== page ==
Electrophilic aromatic substitution reactions are the reactions where an electrophile replaces one or more hydrogen atoms attached to the aromatic ring. Phenols are highly prone to electrophilic substitution reactions due to rich electron density.
The hydroxyl group attached to the aromatic ring in phenol facilitates the effective delocalization of the charge in the aromatic ring. Thus, it stabilizes the arenium ion through resonance. The hydroxyl group also acts as ortho para directors. Hence, we acknowledge most of these substitutions at ortho and para positions only.
- Phenol – C6H6O
- Nomenclature of Phenol
- Phenol: Methods of Preparation
- Physical and Chemical Properties
- Acidic Nature of Phenol
- Uses of Phenols
Some of the electrophilic substitution reactions of phenols are explained below:
1. Nitration of Phenols
Phenols upon treatment with dilute nitric acid undergo nitration at low temperature (298 K) to give a mixture of ortho and para nitrophenols. The mixture formed is further separated into ortho and para nitrophenols by steam distillation on the basis of their volatility.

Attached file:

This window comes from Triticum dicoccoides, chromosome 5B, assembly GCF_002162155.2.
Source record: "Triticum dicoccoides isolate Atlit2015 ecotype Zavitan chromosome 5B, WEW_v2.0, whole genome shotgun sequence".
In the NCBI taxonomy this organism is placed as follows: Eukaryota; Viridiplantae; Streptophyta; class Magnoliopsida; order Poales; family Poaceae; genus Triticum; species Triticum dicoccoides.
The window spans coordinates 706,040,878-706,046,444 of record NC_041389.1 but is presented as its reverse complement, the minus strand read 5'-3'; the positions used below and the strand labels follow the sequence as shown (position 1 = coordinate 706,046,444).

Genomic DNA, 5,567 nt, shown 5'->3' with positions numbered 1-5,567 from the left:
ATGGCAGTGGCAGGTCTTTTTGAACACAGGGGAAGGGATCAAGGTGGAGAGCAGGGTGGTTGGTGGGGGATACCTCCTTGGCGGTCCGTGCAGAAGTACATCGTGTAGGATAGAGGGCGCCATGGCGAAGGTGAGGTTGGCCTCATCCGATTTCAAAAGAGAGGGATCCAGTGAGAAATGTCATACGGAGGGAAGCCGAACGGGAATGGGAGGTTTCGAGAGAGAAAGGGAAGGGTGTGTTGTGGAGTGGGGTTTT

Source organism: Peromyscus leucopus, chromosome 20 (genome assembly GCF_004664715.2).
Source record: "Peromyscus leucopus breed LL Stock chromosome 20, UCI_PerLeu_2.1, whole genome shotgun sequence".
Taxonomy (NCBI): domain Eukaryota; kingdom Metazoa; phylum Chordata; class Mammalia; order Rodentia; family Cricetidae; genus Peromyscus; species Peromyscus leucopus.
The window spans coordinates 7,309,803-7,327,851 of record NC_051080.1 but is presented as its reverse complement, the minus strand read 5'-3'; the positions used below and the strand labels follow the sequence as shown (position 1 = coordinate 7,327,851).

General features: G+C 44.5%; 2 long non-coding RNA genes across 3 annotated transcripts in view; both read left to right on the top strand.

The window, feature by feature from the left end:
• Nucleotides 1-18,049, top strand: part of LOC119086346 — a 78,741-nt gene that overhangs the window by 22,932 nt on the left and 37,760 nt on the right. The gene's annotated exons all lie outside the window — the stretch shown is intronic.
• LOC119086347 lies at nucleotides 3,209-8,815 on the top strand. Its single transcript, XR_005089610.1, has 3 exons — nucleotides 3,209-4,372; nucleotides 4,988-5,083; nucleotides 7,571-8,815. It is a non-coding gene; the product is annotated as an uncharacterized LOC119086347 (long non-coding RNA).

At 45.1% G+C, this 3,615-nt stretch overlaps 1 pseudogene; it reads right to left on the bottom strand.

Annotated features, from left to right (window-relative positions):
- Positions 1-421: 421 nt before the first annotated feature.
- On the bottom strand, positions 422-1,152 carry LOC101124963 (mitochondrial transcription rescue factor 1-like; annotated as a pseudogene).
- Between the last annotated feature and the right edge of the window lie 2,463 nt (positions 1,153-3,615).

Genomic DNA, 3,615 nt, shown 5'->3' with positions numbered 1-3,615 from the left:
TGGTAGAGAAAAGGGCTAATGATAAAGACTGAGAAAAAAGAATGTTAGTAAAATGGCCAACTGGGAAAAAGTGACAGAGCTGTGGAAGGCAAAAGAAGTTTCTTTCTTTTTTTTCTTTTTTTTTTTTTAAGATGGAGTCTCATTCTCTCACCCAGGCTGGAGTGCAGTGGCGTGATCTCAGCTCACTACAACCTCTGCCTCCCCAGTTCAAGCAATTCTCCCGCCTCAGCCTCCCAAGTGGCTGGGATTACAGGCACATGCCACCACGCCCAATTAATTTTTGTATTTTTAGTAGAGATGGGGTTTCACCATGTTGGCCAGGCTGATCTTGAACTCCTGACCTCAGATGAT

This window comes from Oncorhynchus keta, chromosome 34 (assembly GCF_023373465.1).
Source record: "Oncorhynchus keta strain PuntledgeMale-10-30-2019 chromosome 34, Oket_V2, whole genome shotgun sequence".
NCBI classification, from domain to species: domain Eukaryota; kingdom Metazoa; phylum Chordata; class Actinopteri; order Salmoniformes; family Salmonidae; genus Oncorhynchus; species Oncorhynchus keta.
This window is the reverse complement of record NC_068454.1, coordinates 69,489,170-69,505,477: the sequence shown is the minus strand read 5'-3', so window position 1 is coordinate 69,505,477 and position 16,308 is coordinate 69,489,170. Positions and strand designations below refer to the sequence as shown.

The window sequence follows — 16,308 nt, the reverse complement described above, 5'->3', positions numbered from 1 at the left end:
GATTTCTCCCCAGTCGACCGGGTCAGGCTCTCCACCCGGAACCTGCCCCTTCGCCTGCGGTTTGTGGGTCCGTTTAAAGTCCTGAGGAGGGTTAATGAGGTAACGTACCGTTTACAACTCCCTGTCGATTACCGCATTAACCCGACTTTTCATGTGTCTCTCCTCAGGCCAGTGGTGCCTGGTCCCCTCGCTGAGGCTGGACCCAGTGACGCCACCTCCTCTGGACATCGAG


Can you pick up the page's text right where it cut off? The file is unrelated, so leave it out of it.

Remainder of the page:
Due to intramolecular and intermolecular hydrogen bonding, ortho nitrophenols are lesser volatile in comparison to para nitrophenols which involves only intermolecular hydrogen bonding.
When phenol is treated with concentrated nitric acid, the nitration results in the formation of 2, 4, 6-trinitrophenol (commonly called picric acid).
2. Halogenation of Phenols
Due to a highly activating effect of the hydroxyl group in phenols, they undergo halogenation even in the absence of Lewis acids. When phenols are treated with bromine in the presence of a solvent of low polarity like CHCl3 at low temperatures, monobromophenols are formed.
When phenol is treated with bromine water, a white precipitate of 2, 4, 6-tribromophenol is formed.
3. Kolbe’s Reaction
When phenol is treated with sodium hydroxide, phenoxide ion is formed. This phenoxide ion formed is highly reactive towards electrophilic substitution reactions. Upon treatment with a weak electrophile (carbon dioxide), it undergoes electrophilic substitution reaction to form Ortho-hydroxybenzoic acid. This reaction is popularly known as Kolbe’s reaction.
4. Reimer-Tiemann Reaction
When phenol is treated with chloroform in the presence of sodium hydroxide, an aldehyde group is formed at the ortho position of the benzene ring. This reaction is popularly known as the Reimer-Tiemann reaction.
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